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What is a Website Audit For?
As you can imagine with over 20 years under my belt, I’ve lost count of how many “best SEO audits I’ve read, written or partaken in… I’m sure, I’ve repeated myself once or twice. But now that I have a plethora (yes, I used that word) of choices, I can help our readers by merging a few of our old Evergreen articles along with some of the newer ones thus, giving everyone the opportunity to find the answers to all their questions in one place.
If you work online, you need to conduct website audits. Some agencies and consultants specialize in them and have their own templates, while others use tools and pull random data sets monthly. Regardless of why or how you conduct an audit, there’s always so much to know because, data. When an agency, whether focused on SEO, marketing firm or individual audits a website it’s for the same reason a doctor audits a patient – to understand the current state the website is in and make recommendations for how to improve it.
The Best SEO Audits
The best SEO audits are like the world’s greatest puzzle, with all the pieces put together in a way that tells a story about what is wrong and what needs to be done to fix it. When done correctly, an audit should provide clarity and direction on how to move forward with confidence, inlcuding a road map, it’s really the only reason to be called the best SEO audit.
One of the most common misunderstandings about website audits is that they’re only conducted when something is broken. In reality, audits should be considered an essential part of any website’s ongoing maintenance and evolution. Just as you wouldn’t dream of driving your car without first getting a tune-up, your website needs regular check-ups to ensure its performance is at its best.
By performing regular SEO site audits, you can catch potential problems early and prevent them from causing larger issues down the road.Just like any other aspect of your business, your website must stay current to make efficient use of your online marketing dollars. If you’ve noticed a huge drop in traffic, your blogs are no longer hitting home or your social media simply stinks, it may be time for you to look at our best SEO audit to determine where you’re going wrong. Whether you’re a small local business or have an international audience, it’s important to keep up with the newest and greatest algorithms coming from top search engines like Google and Bing.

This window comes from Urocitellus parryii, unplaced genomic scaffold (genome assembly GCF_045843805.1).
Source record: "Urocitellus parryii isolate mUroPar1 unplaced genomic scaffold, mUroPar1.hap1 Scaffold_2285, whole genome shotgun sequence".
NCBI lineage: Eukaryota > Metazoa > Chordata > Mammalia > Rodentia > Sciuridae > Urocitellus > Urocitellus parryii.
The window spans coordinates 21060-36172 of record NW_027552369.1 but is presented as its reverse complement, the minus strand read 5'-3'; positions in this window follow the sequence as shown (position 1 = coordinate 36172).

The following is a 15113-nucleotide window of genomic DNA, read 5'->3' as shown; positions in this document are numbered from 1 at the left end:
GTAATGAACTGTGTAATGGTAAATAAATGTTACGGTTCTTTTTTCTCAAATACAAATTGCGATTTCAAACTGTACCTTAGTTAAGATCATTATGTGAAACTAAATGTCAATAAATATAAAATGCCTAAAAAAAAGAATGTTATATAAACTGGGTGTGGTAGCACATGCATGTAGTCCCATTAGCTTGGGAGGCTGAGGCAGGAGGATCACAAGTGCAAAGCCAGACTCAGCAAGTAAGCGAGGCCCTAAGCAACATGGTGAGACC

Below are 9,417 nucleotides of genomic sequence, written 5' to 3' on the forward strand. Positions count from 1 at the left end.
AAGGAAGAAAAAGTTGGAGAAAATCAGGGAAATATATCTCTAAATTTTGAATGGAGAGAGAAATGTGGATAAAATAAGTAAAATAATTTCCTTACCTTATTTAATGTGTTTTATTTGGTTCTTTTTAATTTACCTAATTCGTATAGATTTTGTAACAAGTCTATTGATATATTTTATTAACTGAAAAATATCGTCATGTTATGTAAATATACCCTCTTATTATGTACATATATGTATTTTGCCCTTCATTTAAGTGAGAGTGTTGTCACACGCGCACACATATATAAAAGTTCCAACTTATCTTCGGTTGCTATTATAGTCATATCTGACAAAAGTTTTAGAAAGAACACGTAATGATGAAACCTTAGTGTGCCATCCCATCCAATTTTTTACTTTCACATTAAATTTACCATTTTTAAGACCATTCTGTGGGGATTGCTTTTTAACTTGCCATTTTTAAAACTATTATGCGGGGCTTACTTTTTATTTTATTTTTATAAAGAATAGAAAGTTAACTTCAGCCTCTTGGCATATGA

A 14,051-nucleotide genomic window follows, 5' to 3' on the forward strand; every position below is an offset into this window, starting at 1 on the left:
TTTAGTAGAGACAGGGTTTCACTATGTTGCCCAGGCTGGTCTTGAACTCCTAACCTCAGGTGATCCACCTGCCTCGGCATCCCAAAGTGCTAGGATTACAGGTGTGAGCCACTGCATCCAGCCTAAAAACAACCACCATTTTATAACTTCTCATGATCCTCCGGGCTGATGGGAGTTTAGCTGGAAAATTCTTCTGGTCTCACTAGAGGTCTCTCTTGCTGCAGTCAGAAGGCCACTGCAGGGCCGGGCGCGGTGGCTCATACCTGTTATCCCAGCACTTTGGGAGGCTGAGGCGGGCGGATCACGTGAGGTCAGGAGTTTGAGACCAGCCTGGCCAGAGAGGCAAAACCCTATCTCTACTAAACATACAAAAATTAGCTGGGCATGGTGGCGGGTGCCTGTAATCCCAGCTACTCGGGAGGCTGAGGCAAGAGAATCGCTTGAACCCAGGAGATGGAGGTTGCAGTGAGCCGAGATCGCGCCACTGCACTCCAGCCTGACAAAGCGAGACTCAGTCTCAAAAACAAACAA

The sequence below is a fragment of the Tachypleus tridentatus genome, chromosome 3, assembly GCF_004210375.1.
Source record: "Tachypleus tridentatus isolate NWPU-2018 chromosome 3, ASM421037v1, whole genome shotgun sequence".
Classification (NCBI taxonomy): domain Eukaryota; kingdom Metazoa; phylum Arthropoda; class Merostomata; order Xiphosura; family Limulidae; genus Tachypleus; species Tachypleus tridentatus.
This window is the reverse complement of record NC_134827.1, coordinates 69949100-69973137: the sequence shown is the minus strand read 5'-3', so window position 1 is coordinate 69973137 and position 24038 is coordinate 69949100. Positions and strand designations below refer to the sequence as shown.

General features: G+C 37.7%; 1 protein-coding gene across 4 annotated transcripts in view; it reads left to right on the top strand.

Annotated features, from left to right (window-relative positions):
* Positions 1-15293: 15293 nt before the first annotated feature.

What Can an SEO Audit Do For My Website?
The beautiful and frustrating thing about doing business on the web is that the environment is always changing. Google likes to change up its SEO Best Practices, and what might have worked five years ago may not be an egregious sin against the search engine gods and will get you unranked (or worse…). Global search results are an amazing tool to expand business as long as you stay current. (Sorry, not sorry, if your slick-haired, sports coat-wearing fly-by-night SEO consultant told you that you were good to go five years ago and are still set — the Internet is constantly evolving, and he is clearly not.)